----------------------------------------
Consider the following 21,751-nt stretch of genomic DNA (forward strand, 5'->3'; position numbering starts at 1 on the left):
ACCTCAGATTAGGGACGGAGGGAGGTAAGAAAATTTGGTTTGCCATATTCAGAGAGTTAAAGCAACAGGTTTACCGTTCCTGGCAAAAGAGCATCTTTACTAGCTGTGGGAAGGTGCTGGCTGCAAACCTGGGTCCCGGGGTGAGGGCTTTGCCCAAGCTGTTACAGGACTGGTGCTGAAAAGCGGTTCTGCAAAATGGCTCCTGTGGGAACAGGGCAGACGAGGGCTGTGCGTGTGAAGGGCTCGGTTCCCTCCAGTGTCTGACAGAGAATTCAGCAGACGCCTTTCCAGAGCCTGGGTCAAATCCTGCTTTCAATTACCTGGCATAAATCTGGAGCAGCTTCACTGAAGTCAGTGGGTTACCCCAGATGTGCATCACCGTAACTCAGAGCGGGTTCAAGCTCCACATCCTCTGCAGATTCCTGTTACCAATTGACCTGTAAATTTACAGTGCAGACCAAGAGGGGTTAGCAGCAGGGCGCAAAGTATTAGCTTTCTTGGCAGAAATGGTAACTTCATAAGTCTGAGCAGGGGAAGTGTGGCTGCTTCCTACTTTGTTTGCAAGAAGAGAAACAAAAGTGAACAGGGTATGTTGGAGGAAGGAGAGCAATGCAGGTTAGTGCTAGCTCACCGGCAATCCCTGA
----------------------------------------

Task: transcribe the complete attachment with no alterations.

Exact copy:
Consider the following 21,751-nt stretch of genomic DNA (forward strand, 5'->3'; position numbering starts at 1 on the left):
ACCTCAGATTAGGGACGGAGGGAGGTAAGAAAATTTGGTTTGCCATATTCAGAGAGTTAAAGCAACAGGTTTACCGTTCCTGGCAAAAGAGCATCTTTACTAGCTGTGGGAAGGTGCTGGCTGCAAACCTGGGTCCCGGGGTGAGGGCTTTGCCCAAGCTGTTACAGGACTGGTGCTGAAAAGCGGTTCTGCAAAATGGCTCCTGTGGGAACAGGGCAGACGAGGGCTGTGCGTGTGAAGGGCTCGGTTCCCTCCAGTGTCTGACAGAGAATTCAGCAGACGCCTTTCCAGAGCCTGGGTCAAATCCTGCTTTCAATTACCTGGCATAAATCTGGAGCAGCTTCACTGAAGTCAGTGGGTTACCCCAGATGTGCATCACCGTAACTCAGAGCGGGTTCAAGCTCCACATCCTCTGCAGATTCCTGTTACCAATTGACCTGTAAATTTACAGTGCAGACCAAGAGGGGTTAGCAGCAGGGCGCAAAGTATTAGCTTTCTTGGCAGAAATGGTAACTTCATAAGTCTGAGCAGGGGAAGTGTGGCTGCTTCCTACTTTGTTTGCAAGAAGAGAAACAAAAGTGAACAGGGTATGTTGGAGGAAGGAGAGCAATGCAGGTTAGTGCTAGCTCACCGGCAATCCCTGA